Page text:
Researchers at Northeastern University have used Nexi, an "expressive robot" developed at MIT, to conduct an innovative new study of the way humans interact. Seeking to analyze the effect of body language and facial expressions on trust, the scientists asked participants to engage in a conversation with Nexi — when speaking to some people, the robot would remain still, while with others it would mimic what are thought to be tell-tale signs of lying, such as leaning back or touching its face and hands. The volunteers were then asked to play a real-money gambling game with an invisible player who they believed to be Nexi, with those who had experienced the "deceitful" body language playing more cautiously and failing to trust their counterparts.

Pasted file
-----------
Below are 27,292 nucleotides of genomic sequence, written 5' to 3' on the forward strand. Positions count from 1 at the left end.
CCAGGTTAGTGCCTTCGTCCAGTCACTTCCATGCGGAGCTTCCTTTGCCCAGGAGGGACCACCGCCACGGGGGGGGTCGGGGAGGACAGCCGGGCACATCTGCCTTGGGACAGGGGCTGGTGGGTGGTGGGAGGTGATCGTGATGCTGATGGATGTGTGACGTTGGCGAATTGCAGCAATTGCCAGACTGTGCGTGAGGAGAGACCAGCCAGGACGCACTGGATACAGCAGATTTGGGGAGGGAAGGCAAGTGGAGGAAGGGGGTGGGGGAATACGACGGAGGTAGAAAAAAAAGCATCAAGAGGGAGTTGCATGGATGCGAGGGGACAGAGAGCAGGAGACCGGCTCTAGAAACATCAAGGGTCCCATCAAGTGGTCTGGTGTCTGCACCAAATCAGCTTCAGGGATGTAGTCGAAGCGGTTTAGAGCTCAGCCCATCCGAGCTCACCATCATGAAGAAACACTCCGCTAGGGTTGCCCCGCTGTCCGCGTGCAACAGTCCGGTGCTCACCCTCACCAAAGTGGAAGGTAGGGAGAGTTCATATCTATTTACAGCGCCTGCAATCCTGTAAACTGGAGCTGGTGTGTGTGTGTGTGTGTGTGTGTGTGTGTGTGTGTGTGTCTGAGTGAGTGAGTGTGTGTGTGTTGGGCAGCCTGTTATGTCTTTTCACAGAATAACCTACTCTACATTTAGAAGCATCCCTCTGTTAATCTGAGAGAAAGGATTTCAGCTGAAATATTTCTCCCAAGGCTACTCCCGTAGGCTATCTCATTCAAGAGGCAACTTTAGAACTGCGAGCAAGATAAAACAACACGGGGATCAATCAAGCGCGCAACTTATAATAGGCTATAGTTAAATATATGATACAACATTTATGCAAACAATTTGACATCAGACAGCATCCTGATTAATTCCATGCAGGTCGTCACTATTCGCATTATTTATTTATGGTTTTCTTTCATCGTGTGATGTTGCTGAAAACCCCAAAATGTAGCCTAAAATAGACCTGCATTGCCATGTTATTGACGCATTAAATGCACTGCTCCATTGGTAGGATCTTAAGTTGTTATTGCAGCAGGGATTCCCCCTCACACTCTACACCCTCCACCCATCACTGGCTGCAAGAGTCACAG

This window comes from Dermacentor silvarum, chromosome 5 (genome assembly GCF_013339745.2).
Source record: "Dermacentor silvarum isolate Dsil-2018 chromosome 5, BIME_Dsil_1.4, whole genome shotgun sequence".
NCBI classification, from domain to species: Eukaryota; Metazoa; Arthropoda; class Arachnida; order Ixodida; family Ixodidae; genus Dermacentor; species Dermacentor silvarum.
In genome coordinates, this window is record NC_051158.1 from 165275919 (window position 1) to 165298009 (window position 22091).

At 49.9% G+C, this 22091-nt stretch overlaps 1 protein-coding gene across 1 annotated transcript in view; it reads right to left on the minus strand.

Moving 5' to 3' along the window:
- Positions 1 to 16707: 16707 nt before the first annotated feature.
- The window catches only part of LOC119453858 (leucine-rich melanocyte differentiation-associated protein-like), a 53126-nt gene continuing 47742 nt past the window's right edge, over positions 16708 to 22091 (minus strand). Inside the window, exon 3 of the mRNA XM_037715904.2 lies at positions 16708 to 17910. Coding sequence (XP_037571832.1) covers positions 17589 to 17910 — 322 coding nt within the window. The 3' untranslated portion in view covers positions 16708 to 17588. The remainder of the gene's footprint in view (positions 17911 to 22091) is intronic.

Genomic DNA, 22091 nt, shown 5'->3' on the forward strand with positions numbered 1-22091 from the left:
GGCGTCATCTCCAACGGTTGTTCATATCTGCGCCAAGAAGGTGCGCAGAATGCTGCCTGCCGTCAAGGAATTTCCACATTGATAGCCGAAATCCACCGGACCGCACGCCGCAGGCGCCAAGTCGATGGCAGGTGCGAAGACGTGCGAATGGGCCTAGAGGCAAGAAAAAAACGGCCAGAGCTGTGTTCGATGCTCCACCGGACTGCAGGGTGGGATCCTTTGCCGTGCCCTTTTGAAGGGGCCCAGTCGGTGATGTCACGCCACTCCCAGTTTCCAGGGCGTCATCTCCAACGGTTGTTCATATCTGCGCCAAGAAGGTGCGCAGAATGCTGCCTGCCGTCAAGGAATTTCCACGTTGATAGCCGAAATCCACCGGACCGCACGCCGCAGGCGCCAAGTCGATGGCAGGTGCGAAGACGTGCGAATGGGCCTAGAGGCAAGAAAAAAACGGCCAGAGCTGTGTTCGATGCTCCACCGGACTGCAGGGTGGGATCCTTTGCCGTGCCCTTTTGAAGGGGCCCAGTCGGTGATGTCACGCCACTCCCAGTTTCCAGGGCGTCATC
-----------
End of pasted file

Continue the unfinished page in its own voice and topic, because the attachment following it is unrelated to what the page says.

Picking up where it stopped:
A variant of the classic prisoner's dilemma, the game involved judging the likelihood of betrayal, with participants able to share a modest prize or stab each other in the back in an attempt to win more. According to lead researcher David DeSteno, the main problem with the experiment was "iden­ti­fying the exact cues that matter" — DeSteno and his team analyzed video footage of conversations between humans, paired with the results of similar games, in order to get Nexi's expressions (demonstrated in the video below) precisely right. The resulting research is due to be published in the journal Psychological Science.